Surprise Aussie route is booming

It’s not quite the lead up to an 18th birthday everyone expected, but the CEO of budget airline Jetstar says a new secret weapon is sure to get the party going.

It’s not quite the build-up to an 18th birthday that anyone expected.

But after two years of turbulence for the airline industry amid the Covid-19 pandemic, Australian airline Jetstar say they are finally ready to celebrate – and pull out all the stops for the big occasion.

In celebration of the budget airline’s 18th anniversary, Jetstar will unveil the new livery for its fleet of world-class Airbus NEOs as the group prepares for “a new era of flying”.

With an orange tail and underbelly, the new plane will also have new wingtips and be 15 percent more fuel efficient. The first of the 38 aircraft will arrive in Melbourne in mid-July.

But the airline’s CEO, Gareth Evans, told news.com.au that the real highlight with the new plane comes from the cabin.

“These planes were actually ordered in 2011, so it’s a long wait,” he explained.

“They offer us and our customers many advantages. They are 50 percent quieter, the seats are wider and there is 40 percent more storage space.
“The plane comes with power in the seat and a place to put your iPhone or iPad, as well as internal Wi-Fi. Not real Wi-Fi, but an integrated Wi-Fi so you can use your smartphone to log in and watch movies, distribute menus and information.”

Mr Evans said the first of the new aircraft will arrive in mid-July and a further 18 of the LR versions will land within the next two years. Twenty of the XLR version, which can fly even further, will arrive for the airline in 2025.

“These planes use less fuel and they can fly further, which is good for us as an airline and especially good for the environment,” said Mr Evans.

“These planes can fly further so we can get to Bali from the east coast, meaning we can free up the 787s to fly to other destinations. Then the XLR can get them well into South East Asia from Melbourne and Japan from North America.” Australia.”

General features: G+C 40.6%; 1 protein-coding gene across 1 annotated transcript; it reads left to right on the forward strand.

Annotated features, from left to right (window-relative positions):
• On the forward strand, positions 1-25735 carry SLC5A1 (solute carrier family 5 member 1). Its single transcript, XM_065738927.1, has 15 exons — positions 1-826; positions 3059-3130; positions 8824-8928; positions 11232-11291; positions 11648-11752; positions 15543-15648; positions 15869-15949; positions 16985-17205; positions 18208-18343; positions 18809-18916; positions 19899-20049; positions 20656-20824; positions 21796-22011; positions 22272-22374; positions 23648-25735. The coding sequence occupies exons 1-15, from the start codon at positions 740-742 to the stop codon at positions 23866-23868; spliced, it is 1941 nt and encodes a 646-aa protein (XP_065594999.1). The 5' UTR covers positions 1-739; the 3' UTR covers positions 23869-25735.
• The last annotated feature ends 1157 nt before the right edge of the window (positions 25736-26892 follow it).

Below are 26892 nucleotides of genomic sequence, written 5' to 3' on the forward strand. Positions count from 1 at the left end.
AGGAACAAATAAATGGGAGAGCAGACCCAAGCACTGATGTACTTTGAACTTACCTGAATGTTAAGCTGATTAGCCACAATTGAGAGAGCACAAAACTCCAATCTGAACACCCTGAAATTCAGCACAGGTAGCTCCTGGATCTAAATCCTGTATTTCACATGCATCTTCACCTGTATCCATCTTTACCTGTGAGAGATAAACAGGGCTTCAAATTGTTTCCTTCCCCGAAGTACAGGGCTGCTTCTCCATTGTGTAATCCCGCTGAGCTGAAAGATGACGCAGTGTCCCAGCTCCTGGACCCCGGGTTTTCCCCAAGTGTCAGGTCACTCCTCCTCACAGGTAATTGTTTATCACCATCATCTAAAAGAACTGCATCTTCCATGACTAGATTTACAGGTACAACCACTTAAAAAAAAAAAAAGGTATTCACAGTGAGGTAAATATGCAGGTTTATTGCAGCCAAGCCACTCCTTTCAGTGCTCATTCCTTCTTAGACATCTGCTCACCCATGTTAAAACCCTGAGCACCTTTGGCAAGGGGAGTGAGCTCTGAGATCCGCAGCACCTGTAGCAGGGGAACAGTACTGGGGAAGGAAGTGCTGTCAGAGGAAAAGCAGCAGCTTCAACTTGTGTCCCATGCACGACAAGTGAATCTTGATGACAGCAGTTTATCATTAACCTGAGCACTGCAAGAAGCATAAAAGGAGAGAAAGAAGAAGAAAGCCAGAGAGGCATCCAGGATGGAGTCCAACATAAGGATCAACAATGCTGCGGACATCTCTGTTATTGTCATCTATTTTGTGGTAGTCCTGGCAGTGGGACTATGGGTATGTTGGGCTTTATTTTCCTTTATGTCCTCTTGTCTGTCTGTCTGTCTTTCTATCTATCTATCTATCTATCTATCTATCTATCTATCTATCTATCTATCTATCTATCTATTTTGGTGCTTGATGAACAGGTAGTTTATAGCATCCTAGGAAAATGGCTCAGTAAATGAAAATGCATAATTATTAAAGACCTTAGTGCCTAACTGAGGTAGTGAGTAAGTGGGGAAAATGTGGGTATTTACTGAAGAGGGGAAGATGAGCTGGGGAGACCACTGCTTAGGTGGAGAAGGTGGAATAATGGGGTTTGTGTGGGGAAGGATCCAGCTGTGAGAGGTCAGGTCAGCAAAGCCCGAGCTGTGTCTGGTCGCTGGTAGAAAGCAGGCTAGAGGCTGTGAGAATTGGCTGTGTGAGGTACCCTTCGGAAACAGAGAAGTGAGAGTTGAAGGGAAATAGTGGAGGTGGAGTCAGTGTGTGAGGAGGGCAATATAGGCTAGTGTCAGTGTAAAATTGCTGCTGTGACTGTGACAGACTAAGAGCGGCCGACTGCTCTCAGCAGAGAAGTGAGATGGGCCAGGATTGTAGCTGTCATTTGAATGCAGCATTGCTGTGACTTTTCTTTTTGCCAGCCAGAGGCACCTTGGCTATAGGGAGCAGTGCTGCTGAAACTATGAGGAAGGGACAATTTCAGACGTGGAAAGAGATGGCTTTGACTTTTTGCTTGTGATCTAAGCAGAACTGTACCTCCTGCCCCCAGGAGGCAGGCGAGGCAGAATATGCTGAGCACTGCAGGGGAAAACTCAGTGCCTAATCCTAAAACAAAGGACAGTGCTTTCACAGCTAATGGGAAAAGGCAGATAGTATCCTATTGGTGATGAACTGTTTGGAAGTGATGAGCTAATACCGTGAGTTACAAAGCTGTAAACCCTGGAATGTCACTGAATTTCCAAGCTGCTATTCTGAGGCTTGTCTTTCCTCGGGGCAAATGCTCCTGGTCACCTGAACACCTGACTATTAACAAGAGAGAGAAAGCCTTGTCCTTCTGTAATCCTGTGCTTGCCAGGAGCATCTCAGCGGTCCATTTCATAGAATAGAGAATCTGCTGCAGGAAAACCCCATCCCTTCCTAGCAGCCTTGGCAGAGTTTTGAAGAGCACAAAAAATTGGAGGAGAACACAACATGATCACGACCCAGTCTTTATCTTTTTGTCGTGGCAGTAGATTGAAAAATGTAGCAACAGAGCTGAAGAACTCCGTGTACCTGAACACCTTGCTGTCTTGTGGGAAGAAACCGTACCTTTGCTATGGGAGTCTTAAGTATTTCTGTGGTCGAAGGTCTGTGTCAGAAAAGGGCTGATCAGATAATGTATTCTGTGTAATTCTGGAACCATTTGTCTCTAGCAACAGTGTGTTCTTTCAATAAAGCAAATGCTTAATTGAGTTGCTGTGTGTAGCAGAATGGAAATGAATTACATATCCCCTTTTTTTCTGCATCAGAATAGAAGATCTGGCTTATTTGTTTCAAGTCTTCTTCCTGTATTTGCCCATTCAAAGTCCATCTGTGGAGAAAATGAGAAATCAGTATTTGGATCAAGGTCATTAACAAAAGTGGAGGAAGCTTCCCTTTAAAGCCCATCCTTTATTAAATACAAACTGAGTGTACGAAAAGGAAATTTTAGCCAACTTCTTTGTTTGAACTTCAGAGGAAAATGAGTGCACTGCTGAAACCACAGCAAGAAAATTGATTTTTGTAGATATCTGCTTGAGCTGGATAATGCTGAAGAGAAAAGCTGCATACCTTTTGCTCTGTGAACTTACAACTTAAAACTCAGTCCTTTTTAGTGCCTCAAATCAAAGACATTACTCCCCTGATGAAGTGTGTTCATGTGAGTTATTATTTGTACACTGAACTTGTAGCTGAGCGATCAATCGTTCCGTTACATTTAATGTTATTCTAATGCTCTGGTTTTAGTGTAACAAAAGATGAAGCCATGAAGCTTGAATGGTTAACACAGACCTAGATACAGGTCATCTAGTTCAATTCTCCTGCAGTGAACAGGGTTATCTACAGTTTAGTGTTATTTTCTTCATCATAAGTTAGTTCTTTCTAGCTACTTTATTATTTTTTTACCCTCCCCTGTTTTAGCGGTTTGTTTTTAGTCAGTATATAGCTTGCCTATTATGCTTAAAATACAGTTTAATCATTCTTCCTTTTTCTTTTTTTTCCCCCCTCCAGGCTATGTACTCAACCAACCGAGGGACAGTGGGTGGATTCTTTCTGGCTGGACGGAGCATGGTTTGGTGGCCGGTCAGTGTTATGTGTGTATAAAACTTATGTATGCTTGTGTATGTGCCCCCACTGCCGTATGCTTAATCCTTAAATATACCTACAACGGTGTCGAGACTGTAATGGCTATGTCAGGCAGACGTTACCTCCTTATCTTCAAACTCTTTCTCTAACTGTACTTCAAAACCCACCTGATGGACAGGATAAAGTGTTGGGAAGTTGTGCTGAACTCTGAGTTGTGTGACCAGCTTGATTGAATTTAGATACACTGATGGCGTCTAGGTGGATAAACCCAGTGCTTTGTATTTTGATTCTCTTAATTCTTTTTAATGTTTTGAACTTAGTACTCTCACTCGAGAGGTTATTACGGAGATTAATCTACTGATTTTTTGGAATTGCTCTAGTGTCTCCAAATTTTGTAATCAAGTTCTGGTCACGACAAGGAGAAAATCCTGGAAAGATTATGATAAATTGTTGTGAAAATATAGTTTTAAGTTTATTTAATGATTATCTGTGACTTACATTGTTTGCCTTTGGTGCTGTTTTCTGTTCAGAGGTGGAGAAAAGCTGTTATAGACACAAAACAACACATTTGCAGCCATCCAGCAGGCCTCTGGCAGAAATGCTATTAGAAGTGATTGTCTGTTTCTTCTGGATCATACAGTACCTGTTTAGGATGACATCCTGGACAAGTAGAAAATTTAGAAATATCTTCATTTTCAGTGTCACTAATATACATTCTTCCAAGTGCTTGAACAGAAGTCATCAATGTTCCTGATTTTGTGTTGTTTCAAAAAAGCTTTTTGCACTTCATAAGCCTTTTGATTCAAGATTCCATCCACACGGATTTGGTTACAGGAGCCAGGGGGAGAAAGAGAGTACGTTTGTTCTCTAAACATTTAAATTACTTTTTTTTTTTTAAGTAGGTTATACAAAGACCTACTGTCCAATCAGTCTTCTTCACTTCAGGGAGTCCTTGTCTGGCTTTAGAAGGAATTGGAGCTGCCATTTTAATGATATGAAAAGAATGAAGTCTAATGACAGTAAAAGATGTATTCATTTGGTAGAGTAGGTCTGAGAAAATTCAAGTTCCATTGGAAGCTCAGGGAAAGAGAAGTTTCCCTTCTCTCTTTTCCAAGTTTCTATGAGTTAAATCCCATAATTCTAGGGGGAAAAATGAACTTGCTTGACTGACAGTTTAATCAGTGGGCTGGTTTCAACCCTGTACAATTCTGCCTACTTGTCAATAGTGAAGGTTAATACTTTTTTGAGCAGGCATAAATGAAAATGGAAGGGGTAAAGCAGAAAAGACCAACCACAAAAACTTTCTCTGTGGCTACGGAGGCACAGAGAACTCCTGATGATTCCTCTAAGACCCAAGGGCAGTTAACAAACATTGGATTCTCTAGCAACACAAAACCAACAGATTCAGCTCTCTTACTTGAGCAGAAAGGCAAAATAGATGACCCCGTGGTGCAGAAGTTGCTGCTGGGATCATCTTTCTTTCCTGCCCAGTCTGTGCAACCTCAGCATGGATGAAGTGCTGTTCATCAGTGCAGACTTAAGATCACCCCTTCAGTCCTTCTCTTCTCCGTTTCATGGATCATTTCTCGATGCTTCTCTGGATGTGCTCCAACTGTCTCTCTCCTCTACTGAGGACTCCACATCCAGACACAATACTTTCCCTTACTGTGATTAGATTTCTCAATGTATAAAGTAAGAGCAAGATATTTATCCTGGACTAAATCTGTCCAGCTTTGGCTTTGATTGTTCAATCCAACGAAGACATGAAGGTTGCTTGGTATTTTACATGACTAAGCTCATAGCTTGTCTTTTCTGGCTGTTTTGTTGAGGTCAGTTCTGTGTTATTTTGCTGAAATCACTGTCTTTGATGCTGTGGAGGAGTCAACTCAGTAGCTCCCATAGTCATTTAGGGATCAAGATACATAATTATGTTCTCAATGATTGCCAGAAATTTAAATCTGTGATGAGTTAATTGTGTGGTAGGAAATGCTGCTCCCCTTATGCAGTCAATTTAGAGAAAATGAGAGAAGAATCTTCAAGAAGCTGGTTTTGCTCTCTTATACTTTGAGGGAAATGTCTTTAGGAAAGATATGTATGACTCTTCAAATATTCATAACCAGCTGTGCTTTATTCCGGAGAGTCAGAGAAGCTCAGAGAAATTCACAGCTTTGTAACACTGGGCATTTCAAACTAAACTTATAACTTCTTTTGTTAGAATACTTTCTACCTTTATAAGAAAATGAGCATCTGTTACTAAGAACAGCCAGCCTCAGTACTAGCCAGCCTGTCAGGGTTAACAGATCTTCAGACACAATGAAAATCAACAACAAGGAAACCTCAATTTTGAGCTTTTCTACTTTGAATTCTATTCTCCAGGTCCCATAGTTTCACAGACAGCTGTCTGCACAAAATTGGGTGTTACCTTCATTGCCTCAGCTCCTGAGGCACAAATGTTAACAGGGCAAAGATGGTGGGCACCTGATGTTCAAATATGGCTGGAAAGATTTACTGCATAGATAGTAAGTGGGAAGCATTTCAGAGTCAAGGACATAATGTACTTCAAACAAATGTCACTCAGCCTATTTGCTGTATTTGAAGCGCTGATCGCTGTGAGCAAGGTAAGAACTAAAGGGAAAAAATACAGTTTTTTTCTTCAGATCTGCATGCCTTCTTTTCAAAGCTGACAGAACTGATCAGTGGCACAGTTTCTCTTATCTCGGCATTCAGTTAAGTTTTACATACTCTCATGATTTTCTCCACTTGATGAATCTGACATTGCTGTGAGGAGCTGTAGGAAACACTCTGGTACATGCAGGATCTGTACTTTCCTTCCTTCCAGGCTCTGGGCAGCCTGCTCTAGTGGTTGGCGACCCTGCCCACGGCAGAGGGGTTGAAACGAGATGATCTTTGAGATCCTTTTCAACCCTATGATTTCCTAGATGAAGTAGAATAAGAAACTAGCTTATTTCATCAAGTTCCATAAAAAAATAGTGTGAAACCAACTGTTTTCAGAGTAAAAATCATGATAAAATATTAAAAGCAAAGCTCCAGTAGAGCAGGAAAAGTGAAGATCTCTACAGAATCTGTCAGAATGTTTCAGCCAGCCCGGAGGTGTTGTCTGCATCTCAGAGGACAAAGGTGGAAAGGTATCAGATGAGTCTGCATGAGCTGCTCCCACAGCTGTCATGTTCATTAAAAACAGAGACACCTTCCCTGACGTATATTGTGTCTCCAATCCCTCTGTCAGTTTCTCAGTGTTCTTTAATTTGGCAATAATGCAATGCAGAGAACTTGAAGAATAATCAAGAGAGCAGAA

Mr Evans said that despite the airline’s new secret weapon and improved experiences, Jetstar will keep their prices low.

“What Jetstar has done since it came on the market 18 years ago is democratize air travel for Australians,” he said.

“These new aircraft are not about making Jetstar premium and then paying for it, it’s about making Jetstar experiences simple and convenient and as comfortable as possible and continuing to offer great low fares to our customers.

“Fuel is a big expense for any airline and for a low cost airline it’s a bigger part of the cost. Managing your capacity is the most important lever, so make sure you have the right amount of capacity in the market – increase your seat factor a few points, so instead of an 82 percent seat factor, use 85 percent seat factor.

“That’s one way to increase revenue per unit without adding a dollar in tariffs.

“As we now have all these low fares, people are very happy to fly to Perth for a weekend or to the footy in Brisbane or relatives in New Zealand.

“On our first flight 18 years ago we had $29 fares, a month ago we were offering $22 fares. That is extremely important, as is improving the customer experience and making it easier and as relaxed as possible for people.”

Entering a new era of flight Mr. Evans expects the airline to see a growing number of newly introduced domestic routes become most successful.

“Because we have recovered from Covid…it has caused my leisure travel and visiting friends and relatives,” he explained.

“We have merged Melbourne and Hervey Bay, Melbourne and Launceston. As for new destinations, Busselton – which we’ve tried nine times to launch – we finally arrived about a month ago. That opens up that part of the world and will be huge for Western Australia.

“Canberra has always been the only major market in which we were not active, now we have started from Canberra to Brisbane which has been incredibly successful from the start. Now we are looking at adding even more destinations to Canberra and we expect them to be very successful.”

The airline put Melbourne and the Gold Coast on its network map last month, just weeks before rival airline REX announced they would be taking their fleet off the Canberra to Sydney route.

Internationally, Mr Evans said four destinations remain in focus.

“Korea is one that we’re really excited about right now. But we may be looking for additional capacity in Japan, Bali and Vietnam and other regions in Asia-Pacific,” he said.

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